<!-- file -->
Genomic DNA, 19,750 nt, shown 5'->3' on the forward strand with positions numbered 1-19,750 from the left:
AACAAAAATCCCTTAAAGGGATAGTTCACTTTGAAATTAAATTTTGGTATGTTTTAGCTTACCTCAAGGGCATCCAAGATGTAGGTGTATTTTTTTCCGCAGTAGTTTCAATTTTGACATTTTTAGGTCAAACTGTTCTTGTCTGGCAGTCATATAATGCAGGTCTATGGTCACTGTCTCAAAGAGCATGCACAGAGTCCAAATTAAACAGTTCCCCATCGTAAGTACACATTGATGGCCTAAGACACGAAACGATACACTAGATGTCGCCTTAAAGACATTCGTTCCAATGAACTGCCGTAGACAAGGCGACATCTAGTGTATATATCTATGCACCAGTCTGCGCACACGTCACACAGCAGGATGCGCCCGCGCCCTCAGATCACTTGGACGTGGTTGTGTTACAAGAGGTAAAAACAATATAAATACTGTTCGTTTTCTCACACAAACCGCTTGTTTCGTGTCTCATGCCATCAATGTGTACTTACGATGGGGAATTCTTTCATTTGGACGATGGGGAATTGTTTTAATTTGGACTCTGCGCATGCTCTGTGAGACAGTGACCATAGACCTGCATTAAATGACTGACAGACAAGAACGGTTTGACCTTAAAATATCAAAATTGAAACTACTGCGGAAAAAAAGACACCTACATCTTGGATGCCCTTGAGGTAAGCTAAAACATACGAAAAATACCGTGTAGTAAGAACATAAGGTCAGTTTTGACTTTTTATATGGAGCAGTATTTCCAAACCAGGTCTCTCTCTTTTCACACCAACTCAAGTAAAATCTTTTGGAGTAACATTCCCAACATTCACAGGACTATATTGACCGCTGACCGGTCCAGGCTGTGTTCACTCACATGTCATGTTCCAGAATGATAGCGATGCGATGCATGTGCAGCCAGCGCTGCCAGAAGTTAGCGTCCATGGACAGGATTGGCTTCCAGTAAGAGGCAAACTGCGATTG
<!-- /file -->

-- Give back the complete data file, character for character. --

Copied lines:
Genomic DNA, 19,750 nt, shown 5'->3' on the forward strand with positions numbered 1-19,750 from the left:
AACAAAAATCCCTTAAAGGGATAGTTCACTTTGAAATTAAATTTTGGTATGTTTTAGCTTACCTCAAGGGCATCCAAGATGTAGGTGTATTTTTTTCCGCAGTAGTTTCAATTTTGACATTTTTAGGTCAAACTGTTCTTGTCTGGCAGTCATATAATGCAGGTCTATGGTCACTGTCTCAAAGAGCATGCACAGAGTCCAAATTAAACAGTTCCCCATCGTAAGTACACATTGATGGCCTAAGACACGAAACGATACACTAGATGTCGCCTTAAAGACATTCGTTCCAATGAACTGCCGTAGACAAGGCGACATCTAGTGTATATATCTATGCACCAGTCTGCGCACACGTCACACAGCAGGATGCGCCCGCGCCCTCAGATCACTTGGACGTGGTTGTGTTACAAGAGGTAAAAACAATATAAATACTGTTCGTTTTCTCACACAAACCGCTTGTTTCGTGTCTCATGCCATCAATGTGTACTTACGATGGGGAATTCTTTCATTTGGACGATGGGGAATTGTTTTAATTTGGACTCTGCGCATGCTCTGTGAGACAGTGACCATAGACCTGCATTAAATGACTGACAGACAAGAACGGTTTGACCTTAAAATATCAAAATTGAAACTACTGCGGAAAAAAAGACACCTACATCTTGGATGCCCTTGAGGTAAGCTAAAACATACGAAAAATACCGTGTAGTAAGAACATAAGGTCAGTTTTGACTTTTTATATGGAGCAGTATTTCCAAACCAGGTCTCTCTCTTTTCACACCAACTCAAGTAAAATCTTTTGGAGTAACATTCCCAACATTCACAGGACTATATTGACCGCTGACCGGTCCAGGCTGTGTTCACTCACATGTCATGTTCCAGAATGATAGCGATGCGATGCATGTGCAGCCAGCGCTGCCAGAAGTTAGCGTCCATGGACAGGATTGGCTTCCAGTAAGAGGCAAACTGCGATTG